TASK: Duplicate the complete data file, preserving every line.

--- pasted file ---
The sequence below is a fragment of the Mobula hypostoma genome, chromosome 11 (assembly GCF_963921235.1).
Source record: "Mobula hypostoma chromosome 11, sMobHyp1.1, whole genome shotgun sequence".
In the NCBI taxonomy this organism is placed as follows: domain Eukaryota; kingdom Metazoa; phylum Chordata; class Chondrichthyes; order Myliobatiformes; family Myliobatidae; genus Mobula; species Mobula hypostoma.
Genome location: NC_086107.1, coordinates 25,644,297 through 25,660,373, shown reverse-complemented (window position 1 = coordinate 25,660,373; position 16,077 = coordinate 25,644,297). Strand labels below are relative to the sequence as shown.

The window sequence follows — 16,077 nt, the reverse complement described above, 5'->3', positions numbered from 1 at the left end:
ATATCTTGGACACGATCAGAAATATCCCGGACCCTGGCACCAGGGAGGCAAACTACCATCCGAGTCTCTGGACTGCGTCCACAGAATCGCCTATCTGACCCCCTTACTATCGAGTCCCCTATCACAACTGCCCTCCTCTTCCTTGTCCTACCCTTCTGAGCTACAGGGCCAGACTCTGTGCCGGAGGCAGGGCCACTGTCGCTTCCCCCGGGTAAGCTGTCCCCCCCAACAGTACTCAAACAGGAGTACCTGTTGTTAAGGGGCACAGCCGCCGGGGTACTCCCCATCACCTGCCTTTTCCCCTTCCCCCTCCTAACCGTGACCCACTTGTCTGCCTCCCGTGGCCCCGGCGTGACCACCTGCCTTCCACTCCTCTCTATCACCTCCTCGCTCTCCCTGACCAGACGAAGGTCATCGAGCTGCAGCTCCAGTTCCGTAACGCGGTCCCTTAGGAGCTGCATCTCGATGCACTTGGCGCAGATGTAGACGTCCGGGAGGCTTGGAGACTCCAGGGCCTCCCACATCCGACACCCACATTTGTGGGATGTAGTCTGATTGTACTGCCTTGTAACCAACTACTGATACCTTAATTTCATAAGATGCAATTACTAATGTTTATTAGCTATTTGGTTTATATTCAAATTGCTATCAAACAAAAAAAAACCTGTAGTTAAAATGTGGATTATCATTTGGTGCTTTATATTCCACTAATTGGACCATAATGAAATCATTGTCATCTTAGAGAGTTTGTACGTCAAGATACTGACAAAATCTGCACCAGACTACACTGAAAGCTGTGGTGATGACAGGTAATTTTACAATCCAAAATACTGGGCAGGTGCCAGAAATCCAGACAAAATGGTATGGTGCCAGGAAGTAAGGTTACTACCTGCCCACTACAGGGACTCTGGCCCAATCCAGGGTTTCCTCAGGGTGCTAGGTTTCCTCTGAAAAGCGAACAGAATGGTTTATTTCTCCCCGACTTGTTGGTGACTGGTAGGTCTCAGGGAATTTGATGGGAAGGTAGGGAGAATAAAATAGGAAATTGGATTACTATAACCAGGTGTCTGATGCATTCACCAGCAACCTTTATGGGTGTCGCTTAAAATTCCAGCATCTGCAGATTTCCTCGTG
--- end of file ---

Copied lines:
The sequence below is a fragment of the Mobula hypostoma genome, chromosome 11 (assembly GCF_963921235.1).
Source record: "Mobula hypostoma chromosome 11, sMobHyp1.1, whole genome shotgun sequence".
In the NCBI taxonomy this organism is placed as follows: domain Eukaryota; kingdom Metazoa; phylum Chordata; class Chondrichthyes; order Myliobatiformes; family Myliobatidae; genus Mobula; species Mobula hypostoma.
Genome location: NC_086107.1, coordinates 25,644,297 through 25,660,373, shown reverse-complemented (window position 1 = coordinate 25,660,373; position 16,077 = coordinate 25,644,297). Strand labels below are relative to the sequence as shown.

The window sequence follows — 16,077 nt, the reverse complement described above, 5'->3', positions numbered from 1 at the left end:
ATATCTTGGACACGATCAGAAATATCCCGGACCCTGGCACCAGGGAGGCAAACTACCATCCGAGTCTCTGGACTGCGTCCACAGAATCGCCTATCTGACCCCCTTACTATCGAGTCCCCTATCACAACTGCCCTCCTCTTCCTTGTCCTACCCTTCTGAGCTACAGGGCCAGACTCTGTGCCGGAGGCAGGGCCACTGTCGCTTCCCCCGGGTAAGCTGTCCCCCCCAACAGTACTCAAACAGGAGTACCTGTTGTTAAGGGGCACAGCCGCCGGGGTACTCCCCATCACCTGCCTTTTCCCCTTCCCCCTCCTAACCGTGACCCACTTGTCTGCCTCCCGTGGCCCCGGCGTGACCACCTGCCTTCCACTCCTCTCTATCACCTCCTCGCTCTCCCTGACCAGACGAAGGTCATCGAGCTGCAGCTCCAGTTCCGTAACGCGGTCCCTTAGGAGCTGCATCTCGATGCACTTGGCGCAGATGTAGACGTCCGGGAGGCTTGGAGACTCCAGGGCCTCCCACATCCGACACCCACATTTGTGGGATGTAGTCTGATTGTACTGCCTTGTAACCAACTACTGATACCTTAATTTCATAAGATGCAATTACTAATGTTTATTAGCTATTTGGTTTATATTCAAATTGCTATCAAACAAAAAAAAACCTGTAGTTAAAATGTGGATTATCATTTGGTGCTTTATATTCCACTAATTGGACCATAATGAAATCATTGTCATCTTAGAGAGTTTGTACGTCAAGATACTGACAAAATCTGCACCAGACTACACTGAAAGCTGTGGTGATGACAGGTAATTTTACAATCCAAAATACTGGGCAGGTGCCAGAAATCCAGACAAAATGGTATGGTGCCAGGAAGTAAGGTTACTACCTGCCCACTACAGGGACTCTGGCCCAATCCAGGGTTTCCTCAGGGTGCTAGGTTTCCTCTGAAAAGCGAACAGAATGGTTTATTTCTCCCCGACTTGTTGGTGACTGGTAGGTCTCAGGGAATTTGATGGGAAGGTAGGGAGAATAAAATAGGAAATTGGATTACTATAACCAGGTGTCTGATGCATTCACCAGCAACCTTTATGGGTGTCGCTTAAAATTCCAGCATCTGCAGATTTCCTCGTG